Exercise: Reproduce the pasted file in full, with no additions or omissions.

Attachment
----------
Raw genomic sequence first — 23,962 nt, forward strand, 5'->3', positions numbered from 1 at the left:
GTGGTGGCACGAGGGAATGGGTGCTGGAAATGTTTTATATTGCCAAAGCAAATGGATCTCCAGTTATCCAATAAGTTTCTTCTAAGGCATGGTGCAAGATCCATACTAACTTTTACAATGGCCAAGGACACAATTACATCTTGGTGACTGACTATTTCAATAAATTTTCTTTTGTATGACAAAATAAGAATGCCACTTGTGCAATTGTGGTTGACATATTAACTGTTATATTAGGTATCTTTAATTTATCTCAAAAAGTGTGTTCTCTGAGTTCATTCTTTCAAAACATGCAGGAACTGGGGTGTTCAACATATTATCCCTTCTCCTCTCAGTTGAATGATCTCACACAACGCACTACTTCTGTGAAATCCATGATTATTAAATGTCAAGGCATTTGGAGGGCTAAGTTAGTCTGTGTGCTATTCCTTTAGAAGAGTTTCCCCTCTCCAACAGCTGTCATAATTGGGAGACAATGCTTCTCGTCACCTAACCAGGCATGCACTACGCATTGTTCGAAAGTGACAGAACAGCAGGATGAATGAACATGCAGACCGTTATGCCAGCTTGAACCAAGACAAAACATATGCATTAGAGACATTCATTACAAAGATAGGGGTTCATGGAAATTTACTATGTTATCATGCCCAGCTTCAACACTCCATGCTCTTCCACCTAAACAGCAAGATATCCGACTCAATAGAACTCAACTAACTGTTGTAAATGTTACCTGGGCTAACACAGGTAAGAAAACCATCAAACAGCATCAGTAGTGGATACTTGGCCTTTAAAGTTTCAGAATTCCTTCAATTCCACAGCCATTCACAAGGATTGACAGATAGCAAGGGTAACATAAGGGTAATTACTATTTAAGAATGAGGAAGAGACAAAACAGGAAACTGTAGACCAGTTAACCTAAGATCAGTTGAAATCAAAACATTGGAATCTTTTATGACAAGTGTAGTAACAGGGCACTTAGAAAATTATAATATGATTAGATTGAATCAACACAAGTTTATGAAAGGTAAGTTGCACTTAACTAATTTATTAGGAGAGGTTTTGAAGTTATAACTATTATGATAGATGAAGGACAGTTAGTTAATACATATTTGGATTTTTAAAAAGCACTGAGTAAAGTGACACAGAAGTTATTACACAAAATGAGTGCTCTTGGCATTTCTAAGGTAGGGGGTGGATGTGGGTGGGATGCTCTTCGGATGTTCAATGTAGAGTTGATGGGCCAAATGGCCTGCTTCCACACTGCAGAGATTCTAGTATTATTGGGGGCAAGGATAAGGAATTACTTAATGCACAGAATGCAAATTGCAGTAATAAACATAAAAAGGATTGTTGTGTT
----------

Raw genomic sequence first — 23,962 nt, forward strand, 5'->3', positions numbered from 1 at the left:
GTGGTGGCACGAGGGAATGGGTGCTGGAAATGTTTTATATTGCCAAAGCAAATGGATCTCCAGTTATCCAATAAGTTTCTTCTAAGGCATGGTGCAAGATCCATACTAACTTTTACAATGGCCAAGGACACAATTACATCTTGGTGACTGACTATTTCAATAAATTTTCTTTTGTATGACAAAATAAGAATGCCACTTGTGCAATTGTGGTTGACATATTAACTGTTATATTAGGTATCTTTAATTTATCTCAAAAAGTGTGTTCTCTGAGTTCATTCTTTCAAAACATGCAGGAACTGGGGTGTTCAACATATTATCCCTTCTCCTCTCAGTTGAATGATCTCACACAACGCACTACTTCTGTGAAATCCATGATTATTAAATGTCAAGGCATTTGGAGGGCTAAGTTAGTCTGTGTGCTATTCCTTTAGAAGAGTTTCCCCTCTCCAACAGCTGTCATAATTGGGAGACAATGCTTCTCGTCACCTAACCAGGCATGCACTACGCATTGTTCGAAAGTGACAGAACAGCAGGATGAATGAACATGCAGACCGTTATGCCAGCTTGAACCAAGACAAAACATATGCATTAGAGACATTCATTACAAAGATAGGGGTTCATGGAAATTTACTATGTTATCATGCCCAGCTTCAACACTCCATGCTCTTCCACCTAAACAGCAAGATATCCGACTCAATAGAACTCAACTAACTGTTGTAAATGTTACCTGGGCTAACACAGGTAAGAAAACCATCAAACAGCATCAGTAGTGGATACTTGGCCTTTAAAGTTTCAGAATTCCTTCAATTCCACAGCCATTCACAAGGATTGACAGATAGCAAGGGTAACATAAGGGTAATTACTATTTAAGAATGAGGAAGAGACAAAACAGGAAACTGTAGACCAGTTAACCTAAGATCAGTTGAAATCAAAACATTGGAATCTTTTATGACAAGTGTAGTAACAGGGCACTTAGAAAATTATAATATGATTAGATTGAATCAACACAAGTTTATGAAAGGTAAGTTGCACTTAACTAATTTATTAGGAGAGGTTTTGAAGTTATAACTATTATGATAGATGAAGGACAGTTAGTTAATACATATTTGGATTTTTAAAAAGCACTGAGTAAAGTGACACAGAAGTTATTACACAAAATGAGTGCTCTTGGCATTTCTAAGGTAGGGGGTGGATGTGGGTGGGATGCTCTTCGGATGTTCAATGTAGAGTTGATGGGCCAAATGGCCTGCTTCCACACTGCAGAGATTCTAGTATTATTGGGGGCAAGGATAAGGAATTACTTAATGCACAGAATGCAAATTGCAGTAATAAACATAAAAAGGATTGTTGTGTT